The Firestone community in Freetown is surprisingly a drug-free and crime-free area. Surprisingly, because it was long reputed to be a haven for drop-outs and criminals.
By Lansana Fofana
BBC Africa Live, Freetown
Armed robbery, street violence and mugging were all once synonymous with Firestone, which sits in the crowded east end of Sierra Leone's capital city.
Many young Sierra Leoneans are unemployed
The rebel invasion of Freetown in 1999 started on this side of town.
Much was destroyed and roads are still rough, infrastructure almost non-existent.
Thousands of people in this area may go for weeks without electricity and running water.
"It is time for young people to take over, since the older generation has failed us", says Sulaiman "Suntus" Kamara who runs a youth organisation in Firestone district.
Suntus, at 46, still looks much like the youths he serves.
"We have had to take the tough decision of transforming our youths from the bad guys to the good guys," he says.
Slender and articulate, Suntus is transforming his marginalised and depressed community.
Infrastructure is poor in a crowded Freetown
"The goals speak of the eradication of extreme poverty and hunger as well as environmental sustainability.
"But look at our deprived and neglected community. These goals are purely idealistic," Suntus laments.
It was back in 1992 that Suntus' enthusiasm was first sparked by the youthful military take-over of the civilian administration by a 26-year old army officer, Valentine Strasser.
At that time, "I organised the youths to clean markets and cemeteries. This apparently got them involved in community development activities."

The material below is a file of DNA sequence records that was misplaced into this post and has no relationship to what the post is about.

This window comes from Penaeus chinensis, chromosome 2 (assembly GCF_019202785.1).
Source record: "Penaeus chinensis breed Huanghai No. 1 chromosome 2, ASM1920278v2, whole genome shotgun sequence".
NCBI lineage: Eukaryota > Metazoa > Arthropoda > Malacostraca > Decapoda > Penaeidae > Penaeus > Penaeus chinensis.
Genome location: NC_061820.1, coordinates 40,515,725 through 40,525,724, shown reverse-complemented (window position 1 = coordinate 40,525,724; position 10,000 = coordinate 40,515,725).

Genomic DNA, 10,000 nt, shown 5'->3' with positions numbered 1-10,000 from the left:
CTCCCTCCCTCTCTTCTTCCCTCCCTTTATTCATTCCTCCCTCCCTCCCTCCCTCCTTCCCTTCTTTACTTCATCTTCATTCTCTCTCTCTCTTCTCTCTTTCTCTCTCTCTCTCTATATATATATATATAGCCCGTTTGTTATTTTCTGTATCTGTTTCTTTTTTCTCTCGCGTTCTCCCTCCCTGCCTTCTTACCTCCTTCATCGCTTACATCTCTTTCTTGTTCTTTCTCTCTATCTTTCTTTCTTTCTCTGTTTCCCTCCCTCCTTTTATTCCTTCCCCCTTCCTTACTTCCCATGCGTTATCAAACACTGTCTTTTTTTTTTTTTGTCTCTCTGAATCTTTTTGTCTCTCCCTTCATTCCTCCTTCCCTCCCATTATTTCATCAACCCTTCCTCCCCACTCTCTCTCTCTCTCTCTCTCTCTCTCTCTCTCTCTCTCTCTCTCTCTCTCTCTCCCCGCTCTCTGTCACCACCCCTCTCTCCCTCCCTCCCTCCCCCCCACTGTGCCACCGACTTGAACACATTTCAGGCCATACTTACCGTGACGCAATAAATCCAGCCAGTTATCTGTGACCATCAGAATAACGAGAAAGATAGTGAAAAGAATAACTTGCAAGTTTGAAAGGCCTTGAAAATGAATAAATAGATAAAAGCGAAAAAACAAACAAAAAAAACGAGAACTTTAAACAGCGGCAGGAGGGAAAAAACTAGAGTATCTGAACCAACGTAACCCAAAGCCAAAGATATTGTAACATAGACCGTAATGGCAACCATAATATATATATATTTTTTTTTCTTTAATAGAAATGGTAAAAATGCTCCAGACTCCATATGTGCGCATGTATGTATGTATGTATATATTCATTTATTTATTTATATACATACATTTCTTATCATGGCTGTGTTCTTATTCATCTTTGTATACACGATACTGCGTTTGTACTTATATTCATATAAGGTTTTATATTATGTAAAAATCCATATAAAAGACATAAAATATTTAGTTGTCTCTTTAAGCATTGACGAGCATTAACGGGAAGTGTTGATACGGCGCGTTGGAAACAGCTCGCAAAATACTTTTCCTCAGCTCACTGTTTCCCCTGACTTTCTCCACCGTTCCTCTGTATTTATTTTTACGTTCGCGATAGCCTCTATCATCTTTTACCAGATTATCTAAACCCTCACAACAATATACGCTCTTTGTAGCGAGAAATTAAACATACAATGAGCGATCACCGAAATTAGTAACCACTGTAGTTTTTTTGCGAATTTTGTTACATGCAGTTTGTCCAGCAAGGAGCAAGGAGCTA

Ten years on, the firestone community has moved a long way. There is now a primary school.
The drug ghetto has been transformed into a skills training centre, including tailoring, carpentry and building skills.
Suntus himself has worked as a youth activist for more than a decade, but he believes Sierra Leone may not easily achieve the United Nations Millennium Development Goals (MDGs) of reducing poverty and disease because of the lack of sincerity and commitment on the part of political leaders.
For him, the priorities in the community are clean and safe drinking water, reducing child mortality rates, offering universal primary education as well as other basic
In 2002 Suntus contested a seat for the national parliament together with his Young Peoples Party (YPP) and lost. He returned to development projects. He maintains "all is not lost for the younger generation."
"We still have a bright future and that is why I am galvanising the youths both politically and socially in time for the 2007 general and presidential elections."
"The government talks a lot about youth problems. They see how idle the youth are, that they are jobless, scattered in ghettos and waiting for a break-up in society. But this is why we must trap their energies. It is the only way."